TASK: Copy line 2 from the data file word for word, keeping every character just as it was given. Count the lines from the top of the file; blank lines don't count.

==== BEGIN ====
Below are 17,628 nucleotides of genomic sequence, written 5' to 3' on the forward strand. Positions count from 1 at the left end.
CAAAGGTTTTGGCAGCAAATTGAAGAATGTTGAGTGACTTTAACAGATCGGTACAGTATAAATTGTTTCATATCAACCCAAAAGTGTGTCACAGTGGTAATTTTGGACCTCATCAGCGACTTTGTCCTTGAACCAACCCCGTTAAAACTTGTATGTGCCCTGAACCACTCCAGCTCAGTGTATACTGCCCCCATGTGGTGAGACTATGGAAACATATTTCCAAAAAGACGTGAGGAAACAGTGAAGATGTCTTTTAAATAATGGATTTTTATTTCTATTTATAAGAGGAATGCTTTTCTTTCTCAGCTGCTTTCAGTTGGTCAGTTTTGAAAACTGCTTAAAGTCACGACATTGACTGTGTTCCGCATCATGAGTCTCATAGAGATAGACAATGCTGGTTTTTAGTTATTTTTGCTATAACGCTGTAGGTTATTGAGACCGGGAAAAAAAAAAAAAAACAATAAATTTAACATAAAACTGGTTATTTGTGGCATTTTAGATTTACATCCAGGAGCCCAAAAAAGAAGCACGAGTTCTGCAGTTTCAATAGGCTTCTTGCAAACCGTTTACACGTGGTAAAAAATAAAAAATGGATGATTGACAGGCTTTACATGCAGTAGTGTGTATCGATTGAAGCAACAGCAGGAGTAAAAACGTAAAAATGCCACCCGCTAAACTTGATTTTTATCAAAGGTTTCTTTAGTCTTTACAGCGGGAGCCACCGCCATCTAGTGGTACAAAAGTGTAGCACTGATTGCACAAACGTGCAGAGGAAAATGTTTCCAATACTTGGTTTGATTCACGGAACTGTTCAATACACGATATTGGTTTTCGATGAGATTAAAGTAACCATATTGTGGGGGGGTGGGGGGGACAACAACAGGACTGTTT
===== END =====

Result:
CAAAGGTTTTGGCAGCAAATTGAAGAATGTTGAGTGACTTTAACAGATCGGTACAGTATAAATTGTTTCATATCAACCCAAAAGTGTGTCACAGTGGTAATTTTGGACCTCATCAGCGACTTTGTCCTTGAACCAACCCCGTTAAAACTTGTATGTGCCCTGAACCACTCCAGCTCAGTGTATACTGCCCCCATGTGGTGAGACTATGGAAACATATTTCCAAAAAGACGTGAGGAAACAGTGAAGATGTCTTTTAAATAATGGATTTTTATTTCTATTTATAAGAGGAATGCTTTTCTTTCTCAGCTGCTTTCAGTTGGTCAGTTTTGAAAACTGCTTAAAGTCACGACATTGACTGTGTTCCGCATCATGAGTCTCATAGAGATAGACAATGCTGGTTTTTAGTTATTTTTGCTATAACGCTGTAGGTTATTGAGACCGGGAAAAAAAAAAAAAAACAATAAATTTAACATAAAACTGGTTATTTGTGGCATTTTAGATTTACATCCAGGAGCCCAAAAAAGAAGCACGAGTTCTGCAGTTTCAATAGGCTTCTTGCAAACCGTTTACACGTGGTAAAAAATAAAAAATGGATGATTGACAGGCTTTACATGCAGTAGTGTGTATCGATTGAAGCAACAGCAGGAGTAAAAACGTAAAAATGCCACCCGCTAAACTTGATTTTTATCAAAGGTTTCTTTAGTCTTTACAGCGGGAGCCACCGCCATCTAGTGGTACAAAAGTGTAGCACTGATTGCACAAACGTGCAGAGGAAAATGTTTCCAATACTTGGTTTGATTCACGGAACTGTTCAATACACGATATTGGTTTTCGATGAGATTAAAGTAACCATATTGTGGGGGGGTGGGGGGGACAACAACAGGACTGTTT